Dec. 7, 2020: Nunatsiaq News – Natan Obed, President of the Inuit Tapariit Kanatami explained to reporters that Inuit representative institutions already enjoy — effectively — the right to free, prior and informed consent. It’s enshrined in constitutionally protected land-claim agreements, and in Inuit impact and benefit agreements with developers. “Canada is already doing it in many ways. So we should look to these places where free, prior and informed consent is actually happening and is being implemented,” Obed said, in a reference to Inuit Nunangat.

Jan. 24, 2017 – Inuit Tapiriit Kanatami released a position paper today on implementing the UN Declaration on the Rights of Indigenous Peoples in Canada. The paper outlines Inuit expectations regarding the federal government’s commitment to implementing the UNDRIP. It describes ITK’s preferred approach to working in partnership with the federal government on implementing the critical human rights norms articulated by the document, including through national legislation.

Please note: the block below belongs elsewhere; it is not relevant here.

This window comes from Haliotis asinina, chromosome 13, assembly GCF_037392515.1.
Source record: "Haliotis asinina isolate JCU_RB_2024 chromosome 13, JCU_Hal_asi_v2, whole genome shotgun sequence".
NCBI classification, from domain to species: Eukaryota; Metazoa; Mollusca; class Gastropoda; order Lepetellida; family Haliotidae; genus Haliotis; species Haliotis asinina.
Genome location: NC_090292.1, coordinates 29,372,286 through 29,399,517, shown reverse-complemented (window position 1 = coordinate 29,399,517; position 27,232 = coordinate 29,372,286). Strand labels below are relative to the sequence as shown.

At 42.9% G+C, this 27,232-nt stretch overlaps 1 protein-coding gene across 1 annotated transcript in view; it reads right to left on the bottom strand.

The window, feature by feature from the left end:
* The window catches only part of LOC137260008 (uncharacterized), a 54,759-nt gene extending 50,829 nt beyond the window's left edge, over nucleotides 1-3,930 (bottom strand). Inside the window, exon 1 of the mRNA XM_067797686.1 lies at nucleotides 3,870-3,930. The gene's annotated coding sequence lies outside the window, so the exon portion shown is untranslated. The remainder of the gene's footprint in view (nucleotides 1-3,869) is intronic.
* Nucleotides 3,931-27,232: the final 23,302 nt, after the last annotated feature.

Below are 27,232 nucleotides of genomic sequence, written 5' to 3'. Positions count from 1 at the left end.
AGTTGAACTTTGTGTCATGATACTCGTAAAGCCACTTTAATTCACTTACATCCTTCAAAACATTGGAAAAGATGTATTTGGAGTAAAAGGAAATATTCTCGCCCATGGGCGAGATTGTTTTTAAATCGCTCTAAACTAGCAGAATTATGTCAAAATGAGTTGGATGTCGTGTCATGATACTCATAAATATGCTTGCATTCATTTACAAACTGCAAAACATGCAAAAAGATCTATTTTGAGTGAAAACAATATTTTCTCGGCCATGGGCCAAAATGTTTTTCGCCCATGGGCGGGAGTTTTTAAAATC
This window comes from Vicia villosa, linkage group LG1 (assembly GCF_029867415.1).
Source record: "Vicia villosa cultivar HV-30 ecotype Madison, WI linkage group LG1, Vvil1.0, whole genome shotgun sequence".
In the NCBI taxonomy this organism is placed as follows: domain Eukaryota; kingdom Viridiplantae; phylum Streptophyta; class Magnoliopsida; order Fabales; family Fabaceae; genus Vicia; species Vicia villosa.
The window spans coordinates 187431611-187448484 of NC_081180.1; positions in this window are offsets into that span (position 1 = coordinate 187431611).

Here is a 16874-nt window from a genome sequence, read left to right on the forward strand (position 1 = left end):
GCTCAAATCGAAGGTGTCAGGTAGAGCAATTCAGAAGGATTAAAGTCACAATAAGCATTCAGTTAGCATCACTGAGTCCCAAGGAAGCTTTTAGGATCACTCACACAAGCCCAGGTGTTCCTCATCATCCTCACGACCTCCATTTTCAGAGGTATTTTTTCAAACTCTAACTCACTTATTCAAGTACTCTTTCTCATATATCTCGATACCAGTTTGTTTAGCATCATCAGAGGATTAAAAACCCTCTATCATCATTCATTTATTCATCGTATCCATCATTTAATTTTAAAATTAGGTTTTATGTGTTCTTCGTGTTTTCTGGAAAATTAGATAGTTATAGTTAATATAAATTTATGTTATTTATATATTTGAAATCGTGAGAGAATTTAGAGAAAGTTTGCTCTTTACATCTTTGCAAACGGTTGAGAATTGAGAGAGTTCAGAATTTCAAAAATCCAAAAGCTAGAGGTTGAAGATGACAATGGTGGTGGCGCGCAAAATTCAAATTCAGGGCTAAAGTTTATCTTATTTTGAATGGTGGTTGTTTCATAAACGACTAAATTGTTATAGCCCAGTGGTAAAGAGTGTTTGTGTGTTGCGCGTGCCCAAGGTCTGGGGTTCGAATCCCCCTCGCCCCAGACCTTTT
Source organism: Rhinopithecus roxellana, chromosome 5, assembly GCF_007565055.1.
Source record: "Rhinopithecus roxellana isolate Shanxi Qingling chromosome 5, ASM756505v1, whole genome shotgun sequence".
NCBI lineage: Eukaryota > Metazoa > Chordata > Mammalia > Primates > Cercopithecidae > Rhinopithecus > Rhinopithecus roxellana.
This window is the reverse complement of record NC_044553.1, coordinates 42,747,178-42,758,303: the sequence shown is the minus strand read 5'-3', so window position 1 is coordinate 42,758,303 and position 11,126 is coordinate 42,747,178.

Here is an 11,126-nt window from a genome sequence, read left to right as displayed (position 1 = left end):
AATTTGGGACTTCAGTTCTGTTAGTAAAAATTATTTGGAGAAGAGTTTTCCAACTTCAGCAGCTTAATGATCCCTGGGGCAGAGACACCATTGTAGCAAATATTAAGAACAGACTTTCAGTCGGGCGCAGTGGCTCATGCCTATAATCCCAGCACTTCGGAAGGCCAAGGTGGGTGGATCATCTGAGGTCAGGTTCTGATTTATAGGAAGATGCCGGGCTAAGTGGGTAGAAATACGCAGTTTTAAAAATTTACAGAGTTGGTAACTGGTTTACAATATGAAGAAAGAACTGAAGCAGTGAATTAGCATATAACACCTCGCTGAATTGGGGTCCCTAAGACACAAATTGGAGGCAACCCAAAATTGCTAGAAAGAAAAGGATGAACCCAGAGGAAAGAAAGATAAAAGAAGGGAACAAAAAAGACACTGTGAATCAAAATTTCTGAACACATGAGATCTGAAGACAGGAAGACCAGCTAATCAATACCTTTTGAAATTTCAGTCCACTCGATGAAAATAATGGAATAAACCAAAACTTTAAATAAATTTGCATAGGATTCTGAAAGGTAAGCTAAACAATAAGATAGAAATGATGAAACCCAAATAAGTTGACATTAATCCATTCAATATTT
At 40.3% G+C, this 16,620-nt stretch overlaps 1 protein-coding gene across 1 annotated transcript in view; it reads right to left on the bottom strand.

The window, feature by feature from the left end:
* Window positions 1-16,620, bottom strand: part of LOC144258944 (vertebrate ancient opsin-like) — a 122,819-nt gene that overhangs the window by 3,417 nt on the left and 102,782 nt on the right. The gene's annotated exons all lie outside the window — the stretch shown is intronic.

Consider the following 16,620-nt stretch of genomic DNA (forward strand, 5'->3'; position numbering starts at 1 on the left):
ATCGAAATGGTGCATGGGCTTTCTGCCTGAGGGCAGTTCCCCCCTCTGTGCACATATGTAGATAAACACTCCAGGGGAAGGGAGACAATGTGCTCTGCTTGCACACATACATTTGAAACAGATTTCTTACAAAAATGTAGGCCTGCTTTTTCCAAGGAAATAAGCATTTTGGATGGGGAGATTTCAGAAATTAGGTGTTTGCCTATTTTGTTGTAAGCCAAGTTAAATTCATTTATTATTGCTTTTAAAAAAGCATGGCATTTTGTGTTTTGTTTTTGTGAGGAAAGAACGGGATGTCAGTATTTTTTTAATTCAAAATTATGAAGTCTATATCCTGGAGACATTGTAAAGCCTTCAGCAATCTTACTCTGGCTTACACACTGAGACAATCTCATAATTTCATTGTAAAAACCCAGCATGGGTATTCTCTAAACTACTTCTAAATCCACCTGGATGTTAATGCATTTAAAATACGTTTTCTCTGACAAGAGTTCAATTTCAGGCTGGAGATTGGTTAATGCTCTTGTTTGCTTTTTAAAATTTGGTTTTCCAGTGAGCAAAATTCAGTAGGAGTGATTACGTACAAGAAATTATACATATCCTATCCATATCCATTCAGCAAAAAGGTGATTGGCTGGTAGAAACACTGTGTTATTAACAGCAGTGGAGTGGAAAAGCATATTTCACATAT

Métis National Council

Dec. 3, 2020: CBC – David Chartrand, national spokesperson for the Métis National Council, said the claim that Indigenous people seeking to be consulted on projects want to kill industry is being used as a “fearmongering” tactic. “This is a blueprint for clarity,” said Chartrand. “This is a better example for industry to know … full well when they’re putting their money to something [that] it’s got the backing of not only Indigenous governments, but also the federal, provincial and all parties involved.”

The Grand Council of the Cree